Day seven: Locked in the lavatory!

Woke up this morning to the sad news about John Lewis closing their shops. My first thought being: ‘Those poor staff’ with my second following close behind: ‘Their loos were so handy.’ If more shops continue to close down in my local town, I’m going to be in big trouble, loos-wise. I have it down to a fine art and know exactly where all the “comfort stops” are. That’s not my phrase, btw – I find it unbearably twee and coy – it belongs to an ex’s mother. I’m saying no more; though, funnily enough, it was in JL a couple of years or so ago that I spotted her and her partner walking in my direction (they hadn’t spotted me) and my immediate instinct was to dodge behind one of the nearby pillars.

I got locked in one of the JL toilet cubicles, once. It wasn’t at all funny. The lock was dodgy and just wouldn’t budge. I called out: “Help!” several times but no one took any notice – that’s what upset me the most; being ignored. (I should have shouted something else, like: “Fire!” because, apparently, you’ll get much more attention that way. Many years ago, I read in a magazine that, if you are being attacked, calling out, “Fire!” is a lot more likely to get you immediate help than, well, “Help!” would. People are less likely to think you are mucking about and don’t really mean it, apparently. For crying out loud. Anyway. A handy tip there for you all. I hope you never need to use it.)

Eventually, a rather impatient-sounding lady (cheers, missus!) called out: “Whatever’s the matter?” I said, voice a bit wobbly by now: “I’m locked in. Please get someone to come and let me out. I’m starting to feel claustrophobic and panicky.” For those of you who don’t know, their loos are the sort that go all the way down to the floor on all sides and all the way up to the top – in other words, no gaps anywhere, so you do feel very shut in. Ever since, I won’t go into loos that are too closed in and I even sometimes leave the door slightly ajar where I can. Apologies to anyone who has had to witness it.

Someone found the cleaner, who let me out, then someone else who worked there handed me a money-off voucher for lunch in one of their cafes. It paid for a sarnie and a drink each for a friend and myself, so not exactly exerting themselves too much, but it was a nice gesture, I suppose. I hope they got that lock fixed, anyway.

I digress. I’m not at all happy about all these closures. They are seriously curtailing my precious trips out. (Please don’t hate me; that last remark was meant to be tongue-in-cheek.) My shopping lists are getting shorter by the week. I guess I had better use up the last few pounds left on my Christmas book token on some serious panic-buying before those places close as well. (Update: even as I write this, I’ve just had an e-mail from Waterstones to say that their shops will be temporarily closing. Just when I was getting used to the newly revamped branch nearest to me and their rather nice café as well. Scream.)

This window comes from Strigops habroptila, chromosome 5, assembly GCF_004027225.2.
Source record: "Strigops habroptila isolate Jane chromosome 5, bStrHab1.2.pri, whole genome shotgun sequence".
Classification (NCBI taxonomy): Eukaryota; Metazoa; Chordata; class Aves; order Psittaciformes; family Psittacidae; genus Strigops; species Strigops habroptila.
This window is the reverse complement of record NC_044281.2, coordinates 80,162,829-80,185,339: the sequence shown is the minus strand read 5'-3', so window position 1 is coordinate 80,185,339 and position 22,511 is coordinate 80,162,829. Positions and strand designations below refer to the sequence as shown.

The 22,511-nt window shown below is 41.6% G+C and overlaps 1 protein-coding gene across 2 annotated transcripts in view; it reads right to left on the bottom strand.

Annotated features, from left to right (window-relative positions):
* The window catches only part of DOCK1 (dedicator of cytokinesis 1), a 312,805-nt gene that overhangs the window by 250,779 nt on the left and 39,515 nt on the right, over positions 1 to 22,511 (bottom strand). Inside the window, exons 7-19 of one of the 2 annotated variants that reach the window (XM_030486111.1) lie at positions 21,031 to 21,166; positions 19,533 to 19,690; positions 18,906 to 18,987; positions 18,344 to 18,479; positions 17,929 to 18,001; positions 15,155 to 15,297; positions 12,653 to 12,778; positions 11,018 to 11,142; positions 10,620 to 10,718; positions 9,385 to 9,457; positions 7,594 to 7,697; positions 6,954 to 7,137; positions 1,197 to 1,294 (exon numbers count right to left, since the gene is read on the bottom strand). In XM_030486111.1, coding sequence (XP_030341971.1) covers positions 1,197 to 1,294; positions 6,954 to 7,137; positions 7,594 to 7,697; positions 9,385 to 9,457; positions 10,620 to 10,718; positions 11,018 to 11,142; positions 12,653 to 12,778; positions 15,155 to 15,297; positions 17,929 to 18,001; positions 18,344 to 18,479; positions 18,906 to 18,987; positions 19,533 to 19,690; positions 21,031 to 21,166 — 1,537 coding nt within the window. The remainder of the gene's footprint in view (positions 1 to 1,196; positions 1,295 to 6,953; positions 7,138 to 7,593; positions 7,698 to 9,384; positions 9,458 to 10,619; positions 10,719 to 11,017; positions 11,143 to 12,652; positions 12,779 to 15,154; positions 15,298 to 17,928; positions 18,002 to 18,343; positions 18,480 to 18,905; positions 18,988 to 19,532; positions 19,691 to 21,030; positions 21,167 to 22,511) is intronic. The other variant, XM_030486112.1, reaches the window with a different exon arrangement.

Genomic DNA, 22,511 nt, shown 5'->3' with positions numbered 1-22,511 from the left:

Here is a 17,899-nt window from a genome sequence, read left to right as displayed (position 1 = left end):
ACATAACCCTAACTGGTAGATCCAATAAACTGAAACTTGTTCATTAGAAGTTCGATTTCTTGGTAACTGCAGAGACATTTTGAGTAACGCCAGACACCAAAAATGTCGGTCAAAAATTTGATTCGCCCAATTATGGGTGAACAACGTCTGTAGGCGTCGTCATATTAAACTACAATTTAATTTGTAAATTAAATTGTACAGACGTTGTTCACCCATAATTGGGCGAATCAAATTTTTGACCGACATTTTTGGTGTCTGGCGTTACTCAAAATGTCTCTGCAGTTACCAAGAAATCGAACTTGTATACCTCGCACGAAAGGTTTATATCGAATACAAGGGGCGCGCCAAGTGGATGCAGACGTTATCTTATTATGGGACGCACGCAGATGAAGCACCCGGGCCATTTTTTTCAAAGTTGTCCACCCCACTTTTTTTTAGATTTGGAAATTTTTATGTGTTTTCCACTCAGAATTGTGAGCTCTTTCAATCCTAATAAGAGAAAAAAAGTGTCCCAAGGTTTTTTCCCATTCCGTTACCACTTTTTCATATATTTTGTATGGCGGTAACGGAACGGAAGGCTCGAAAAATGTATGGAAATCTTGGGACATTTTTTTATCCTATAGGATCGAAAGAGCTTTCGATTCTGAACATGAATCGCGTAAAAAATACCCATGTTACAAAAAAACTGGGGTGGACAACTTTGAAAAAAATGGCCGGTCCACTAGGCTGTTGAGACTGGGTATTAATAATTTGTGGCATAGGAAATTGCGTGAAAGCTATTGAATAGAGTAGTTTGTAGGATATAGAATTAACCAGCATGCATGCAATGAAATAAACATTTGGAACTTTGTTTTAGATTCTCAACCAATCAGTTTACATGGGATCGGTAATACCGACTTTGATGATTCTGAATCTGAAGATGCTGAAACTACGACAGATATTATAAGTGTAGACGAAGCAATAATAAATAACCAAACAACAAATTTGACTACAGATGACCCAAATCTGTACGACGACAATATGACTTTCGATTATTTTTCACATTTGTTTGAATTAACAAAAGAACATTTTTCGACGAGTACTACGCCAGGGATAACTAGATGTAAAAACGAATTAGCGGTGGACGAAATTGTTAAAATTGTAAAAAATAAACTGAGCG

We had another beautiful day, today and there were many people out and about, getting much-needed fresh air and exercise. (Yes, I know! Don’t have a go!) We didn’t walk anywhere, though; just paid another very brief visit by car to a local garden centre to stock up on more bird food (we like to do our bit and they are such greedy buggers around here) and other stuff. The place we visited has a small food shop attached and it appeared to be very well-stocked with everything. No one was hoarding and everyone was keeping well away from each other; unlike the scene at a large supermarket in Dudley today, pictured on social media, where the crowds waiting to go inside first thing looked as though they were attending a gig instead, there were so many of them – and all were standing very close to each other, with not a face mask in sight.

The local parks near us were apparently being policed, with people being asked to leave, today. I don’t know what we’re all going to do with ourselves. We heard a neighbour bellowing at his kids earlier on. It made us jump. People around here tend not to bellow at their children – who are, generally, rather spoiled and entitled, in our opinion – but I think we may be hearing a lot more of that soon. A teacher friend, off on indefinite leave (paid, thankfully) as from this week, told us he’s not sure there’s even going to be a summer term. Good luck with that one, parents! And marrieds/couples – I predict a sharp rise in the divorce/separation rate, as well (sorry, but any cracks are really going to show up in the present climate. You know how iffy things can get over the prolonged Christmas break). None of us are immune. You heard it here first!

Author: Hampton Caught

The rants and ramblings of an ex Deputy Fiction Editor of Woman's Weekly magazine.

One thought on “Day seven: Locked in the lavatory!”

  1. Yes, you are so right about parents being more shouty and the possibility of a spike in the divorce rate. As a recent facebook post said, turns out it was not the teacher who was at fault!

    Liked by 1 person

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